The Brigade Major Kaushal Gunashekara, who rides a Bajaj Pulsar with a gun-toting assistant seated behind, charges that many of them supplied arms and money to the Tigers. He takes me to a graveyard for the so called LTTE martyrs where the stones are well-cemented, in contrast to the mud huts the residents lived in. We reach the last check post where a platoon is getting ready to head to battle, donning their backpacks and helmets. In their early 20s, they look sleep deprived but determined. The deep boom of artillery fire rends the air and it’s the first time I get a sense that I am in the thick of the battle.
I ask Lance Corporal Manjula Kariyawasam what he thinks of the LTTE. He says: “They fight well in the beginning, but if you show stiff resistance, they usually run away.” The helicopter to ferry me back lands at a nearby field and when we board we find that our companions are three young soldiers, all nursing gory wounds and one lying on the floor of the chopper. Just as we settle down, the pilot asks us to get off. Two soldiers had been grievously injured and they have been ordered to pick them up as well.
In five minutes, the chopper is back with the injured personnel and it is a disturbing sight. Two of them, whom I just talked to, lie on the floor badly injured. One of them had his left leg blown away after stepping on a mine and also lost his right eye. He lay on the floor with a drip bottle, blood still oozing from his wound.
The other had pellet marks all over his body and his leg muscles seemed to have been destroyed. We completed the journey back to base in pensive silence. This is a war where no mercy is asked or given. Already, over 10,000 Tigers have been killed in the fighting in the past two years—reducing their strength of trained personnel to around 5,000. The Sri Lankan Army too has lost over 2,000 of its men, a third of them to mine blasts. It is a fight to finish—a determined battle by the Sri Lankan Government to defeat the LTTE, regain territory and capture Prabhakaran—dead or alive. A day earlier at his residence in Colombo, President Rajapakse told me: “For us this war will be over only when we get Prabhakaran and his key deputies.” Under Rajapakse’s leadership, the Sri Lankan Government has made substantial progress in the conduct of the war. Much of it has to do with the decisive political will and the unwavering support to the armed forces.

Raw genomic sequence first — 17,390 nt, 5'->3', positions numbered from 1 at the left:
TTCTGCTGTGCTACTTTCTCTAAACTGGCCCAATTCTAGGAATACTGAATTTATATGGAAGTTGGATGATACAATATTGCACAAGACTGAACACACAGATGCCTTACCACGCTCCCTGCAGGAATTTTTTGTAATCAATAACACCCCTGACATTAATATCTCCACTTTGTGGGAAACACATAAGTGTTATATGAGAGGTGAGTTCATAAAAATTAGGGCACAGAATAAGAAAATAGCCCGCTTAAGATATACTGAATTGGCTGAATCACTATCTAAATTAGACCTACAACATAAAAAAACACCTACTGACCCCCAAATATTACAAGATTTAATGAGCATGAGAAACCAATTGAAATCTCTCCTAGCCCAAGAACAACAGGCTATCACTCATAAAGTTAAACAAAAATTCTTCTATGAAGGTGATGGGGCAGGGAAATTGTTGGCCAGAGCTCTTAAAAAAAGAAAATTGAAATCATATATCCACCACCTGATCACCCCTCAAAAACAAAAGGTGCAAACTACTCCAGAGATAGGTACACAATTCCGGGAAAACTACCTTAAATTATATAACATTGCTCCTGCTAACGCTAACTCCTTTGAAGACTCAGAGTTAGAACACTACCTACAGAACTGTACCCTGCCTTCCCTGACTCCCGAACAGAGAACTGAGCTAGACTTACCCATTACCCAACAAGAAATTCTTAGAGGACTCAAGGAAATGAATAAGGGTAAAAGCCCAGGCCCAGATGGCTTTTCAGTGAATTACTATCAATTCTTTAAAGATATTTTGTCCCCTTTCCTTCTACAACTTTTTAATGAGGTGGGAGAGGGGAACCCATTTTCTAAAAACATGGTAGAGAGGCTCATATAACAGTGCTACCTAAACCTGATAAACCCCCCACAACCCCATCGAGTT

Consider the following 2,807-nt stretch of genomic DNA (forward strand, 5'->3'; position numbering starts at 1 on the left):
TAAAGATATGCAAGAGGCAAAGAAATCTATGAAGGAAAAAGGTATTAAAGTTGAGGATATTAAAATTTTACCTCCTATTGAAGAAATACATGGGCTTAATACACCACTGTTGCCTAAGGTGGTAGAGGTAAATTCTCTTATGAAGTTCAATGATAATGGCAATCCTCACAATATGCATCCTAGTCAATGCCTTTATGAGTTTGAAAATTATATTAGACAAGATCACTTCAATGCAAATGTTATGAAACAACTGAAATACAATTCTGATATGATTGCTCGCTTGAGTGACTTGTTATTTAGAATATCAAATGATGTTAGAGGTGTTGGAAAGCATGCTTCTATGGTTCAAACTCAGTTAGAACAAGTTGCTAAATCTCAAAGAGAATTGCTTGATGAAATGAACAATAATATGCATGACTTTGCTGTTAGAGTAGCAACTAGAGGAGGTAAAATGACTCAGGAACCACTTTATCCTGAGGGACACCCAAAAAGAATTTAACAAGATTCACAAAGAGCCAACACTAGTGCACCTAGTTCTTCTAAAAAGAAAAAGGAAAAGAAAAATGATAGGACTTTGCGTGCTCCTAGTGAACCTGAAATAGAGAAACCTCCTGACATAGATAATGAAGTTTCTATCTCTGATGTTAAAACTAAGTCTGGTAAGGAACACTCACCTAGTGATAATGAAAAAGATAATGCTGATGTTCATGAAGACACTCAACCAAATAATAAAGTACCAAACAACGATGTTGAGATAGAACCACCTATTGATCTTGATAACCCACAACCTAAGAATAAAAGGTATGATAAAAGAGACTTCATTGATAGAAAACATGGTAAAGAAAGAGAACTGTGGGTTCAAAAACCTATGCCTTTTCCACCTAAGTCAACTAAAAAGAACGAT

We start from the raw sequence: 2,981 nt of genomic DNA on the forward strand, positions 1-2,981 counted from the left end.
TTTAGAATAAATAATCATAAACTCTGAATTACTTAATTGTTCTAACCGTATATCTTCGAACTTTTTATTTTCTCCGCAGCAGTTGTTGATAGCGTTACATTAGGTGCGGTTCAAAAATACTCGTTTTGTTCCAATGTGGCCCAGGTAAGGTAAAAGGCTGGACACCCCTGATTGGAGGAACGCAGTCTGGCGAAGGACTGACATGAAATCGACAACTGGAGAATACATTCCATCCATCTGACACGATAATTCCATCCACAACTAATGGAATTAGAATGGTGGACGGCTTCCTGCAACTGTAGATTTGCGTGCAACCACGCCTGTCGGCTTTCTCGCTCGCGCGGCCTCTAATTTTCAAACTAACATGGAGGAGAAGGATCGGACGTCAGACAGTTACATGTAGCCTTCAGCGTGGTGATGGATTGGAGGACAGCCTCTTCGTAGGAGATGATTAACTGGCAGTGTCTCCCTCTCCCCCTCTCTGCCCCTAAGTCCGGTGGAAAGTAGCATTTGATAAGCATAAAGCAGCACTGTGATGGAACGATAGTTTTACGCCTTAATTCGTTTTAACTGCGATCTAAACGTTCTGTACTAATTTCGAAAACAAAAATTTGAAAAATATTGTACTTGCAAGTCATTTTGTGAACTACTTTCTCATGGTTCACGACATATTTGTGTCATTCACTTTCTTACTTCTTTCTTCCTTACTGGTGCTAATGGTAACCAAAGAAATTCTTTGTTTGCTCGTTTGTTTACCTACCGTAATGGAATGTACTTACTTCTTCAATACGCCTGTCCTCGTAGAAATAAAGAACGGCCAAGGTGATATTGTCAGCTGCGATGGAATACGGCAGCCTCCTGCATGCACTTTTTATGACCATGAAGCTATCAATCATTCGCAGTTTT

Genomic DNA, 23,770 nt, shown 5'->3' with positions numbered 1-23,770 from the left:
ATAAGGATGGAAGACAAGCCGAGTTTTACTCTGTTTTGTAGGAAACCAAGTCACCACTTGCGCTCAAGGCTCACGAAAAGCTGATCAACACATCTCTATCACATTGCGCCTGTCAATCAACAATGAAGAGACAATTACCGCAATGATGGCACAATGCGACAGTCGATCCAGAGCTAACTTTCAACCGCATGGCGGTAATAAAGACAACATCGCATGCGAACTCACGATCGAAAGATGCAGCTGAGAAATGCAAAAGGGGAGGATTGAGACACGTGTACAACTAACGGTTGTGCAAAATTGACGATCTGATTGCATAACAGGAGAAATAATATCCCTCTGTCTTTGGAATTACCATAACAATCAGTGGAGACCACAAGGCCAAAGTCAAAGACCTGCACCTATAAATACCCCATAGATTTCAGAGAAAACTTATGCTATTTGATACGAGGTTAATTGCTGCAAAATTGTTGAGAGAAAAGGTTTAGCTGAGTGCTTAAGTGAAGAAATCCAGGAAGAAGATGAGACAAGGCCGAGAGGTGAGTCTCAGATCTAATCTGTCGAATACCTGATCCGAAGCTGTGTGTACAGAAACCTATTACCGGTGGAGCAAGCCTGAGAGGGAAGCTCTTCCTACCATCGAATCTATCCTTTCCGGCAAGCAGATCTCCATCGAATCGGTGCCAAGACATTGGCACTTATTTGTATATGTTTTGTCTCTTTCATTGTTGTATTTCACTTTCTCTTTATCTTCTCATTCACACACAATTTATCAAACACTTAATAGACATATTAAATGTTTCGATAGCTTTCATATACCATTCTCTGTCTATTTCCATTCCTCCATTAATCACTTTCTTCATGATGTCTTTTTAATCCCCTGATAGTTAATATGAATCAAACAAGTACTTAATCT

What has helped is that, by appointing his brother Gotabhaya as the defence secretary, there has been a rare unanimity of tactics and clarity of purpose. This has seen the Sri Lankan armed forces take the Eastern province last year after successfully winning over Karuna, Prabhakaran’s former military commander, who joined forces with them to put the LTTE on the run. The Government then held provincial elections in the East in May and Sivanesathurai Santhirakanthan alias Pillayan, a former LTTE child soldier and political leader who defected along with Karuna, emerged as the chief minister.
Meanwhile, Karuna was rewarded with a seat in Parliament under the nominated category. Having secured the East and loosened the stranglehold the Tigers had in Mannar in the West, the Sri Lankan armed forces have restricted the LTTE’s writ to two major provinces in the North, Kilinochchi and Mullaittivu, the vital port town that the Sea Tigers use as a base.
Showing that they are still a formidable force to reckon with, the Tigers have put up stiff resistance in these two districts and then counter-attacked with terror strikes and air raids over Colombo. The LTTE is said to have two light aircraft which they use with tremendous psychological advantage. On October 28, the aircraft evaded radar detection and dropped a couple of bombs over Colombo resulting in a blackout for an hour. Despite these strikes, experts agree that the LTTE is in a bad shape. Intercepts of their wireless communications show them urging their cadres to stay on and battle it out.
With the Government’s intelligence proving to be good, they have been able to strike decisively at key LTTE leaders even killing their political chief Thamilselvan recently. Prabhakaran, who is on the run, has withdrawn reportedly to the jungles around Puthukkudiyiruppu using the two lakh Tamil refugees as a human shield against Sri Lankan air raids.